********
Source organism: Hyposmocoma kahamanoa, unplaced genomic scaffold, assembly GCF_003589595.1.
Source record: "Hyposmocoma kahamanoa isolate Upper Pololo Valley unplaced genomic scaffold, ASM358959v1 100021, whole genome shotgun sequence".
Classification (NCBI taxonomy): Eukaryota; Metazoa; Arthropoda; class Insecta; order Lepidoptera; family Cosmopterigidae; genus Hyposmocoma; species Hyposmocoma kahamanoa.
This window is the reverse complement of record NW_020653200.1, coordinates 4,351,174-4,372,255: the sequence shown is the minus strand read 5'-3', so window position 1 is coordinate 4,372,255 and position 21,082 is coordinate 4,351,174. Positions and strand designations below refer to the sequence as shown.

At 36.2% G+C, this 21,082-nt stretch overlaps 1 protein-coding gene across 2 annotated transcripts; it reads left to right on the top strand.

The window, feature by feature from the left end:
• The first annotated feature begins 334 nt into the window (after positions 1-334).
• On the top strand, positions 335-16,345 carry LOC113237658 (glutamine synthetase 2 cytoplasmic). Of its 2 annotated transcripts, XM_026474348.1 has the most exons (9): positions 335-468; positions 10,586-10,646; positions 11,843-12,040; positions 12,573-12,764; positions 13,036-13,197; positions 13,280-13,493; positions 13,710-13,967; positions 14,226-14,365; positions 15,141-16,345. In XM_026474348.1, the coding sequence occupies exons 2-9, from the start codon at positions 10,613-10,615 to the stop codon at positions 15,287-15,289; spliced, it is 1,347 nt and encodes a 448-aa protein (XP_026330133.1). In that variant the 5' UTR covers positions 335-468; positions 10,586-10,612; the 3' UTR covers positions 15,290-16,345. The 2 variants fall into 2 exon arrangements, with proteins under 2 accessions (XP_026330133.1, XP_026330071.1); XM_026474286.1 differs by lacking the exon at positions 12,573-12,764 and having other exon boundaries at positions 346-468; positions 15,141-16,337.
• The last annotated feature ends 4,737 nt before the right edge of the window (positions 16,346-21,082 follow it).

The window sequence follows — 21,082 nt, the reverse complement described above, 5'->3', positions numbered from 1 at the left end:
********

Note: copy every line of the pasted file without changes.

Source organism: Hyposmocoma kahamanoa, unplaced genomic scaffold, assembly GCF_003589595.1.
Source record: "Hyposmocoma kahamanoa isolate Upper Pololo Valley unplaced genomic scaffold, ASM358959v1 100021, whole genome shotgun sequence".
Classification (NCBI taxonomy): Eukaryota; Metazoa; Arthropoda; class Insecta; order Lepidoptera; family Cosmopterigidae; genus Hyposmocoma; species Hyposmocoma kahamanoa.
This window is the reverse complement of record NW_020653200.1, coordinates 4,351,174-4,372,255: the sequence shown is the minus strand read 5'-3', so window position 1 is coordinate 4,372,255 and position 21,082 is coordinate 4,351,174. Positions and strand designations below refer to the sequence as shown.

At 36.2% G+C, this 21,082-nt stretch overlaps 1 protein-coding gene across 2 annotated transcripts; it reads left to right on the top strand.

The window, feature by feature from the left end:
• The first annotated feature begins 334 nt into the window (after positions 1-334).
• On the top strand, positions 335-16,345 carry LOC113237658 (glutamine synthetase 2 cytoplasmic). Of its 2 annotated transcripts, XM_026474348.1 has the most exons (9): positions 335-468; positions 10,586-10,646; positions 11,843-12,040; positions 12,573-12,764; positions 13,036-13,197; positions 13,280-13,493; positions 13,710-13,967; positions 14,226-14,365; positions 15,141-16,345. In XM_026474348.1, the coding sequence occupies exons 2-9, from the start codon at positions 10,613-10,615 to the stop codon at positions 15,287-15,289; spliced, it is 1,347 nt and encodes a 448-aa protein (XP_026330133.1). In that variant the 5' UTR covers positions 335-468; positions 10,586-10,612; the 3' UTR covers positions 15,290-16,345. The 2 variants fall into 2 exon arrangements, with proteins under 2 accessions (XP_026330133.1, XP_026330071.1); XM_026474286.1 differs by lacking the exon at positions 12,573-12,764 and having other exon boundaries at positions 346-468; positions 15,141-16,337.
• The last annotated feature ends 4,737 nt before the right edge of the window (positions 16,346-21,082 follow it).

The window sequence follows — 21,082 nt, the reverse complement described above, 5'->3', positions numbered from 1 at the left end: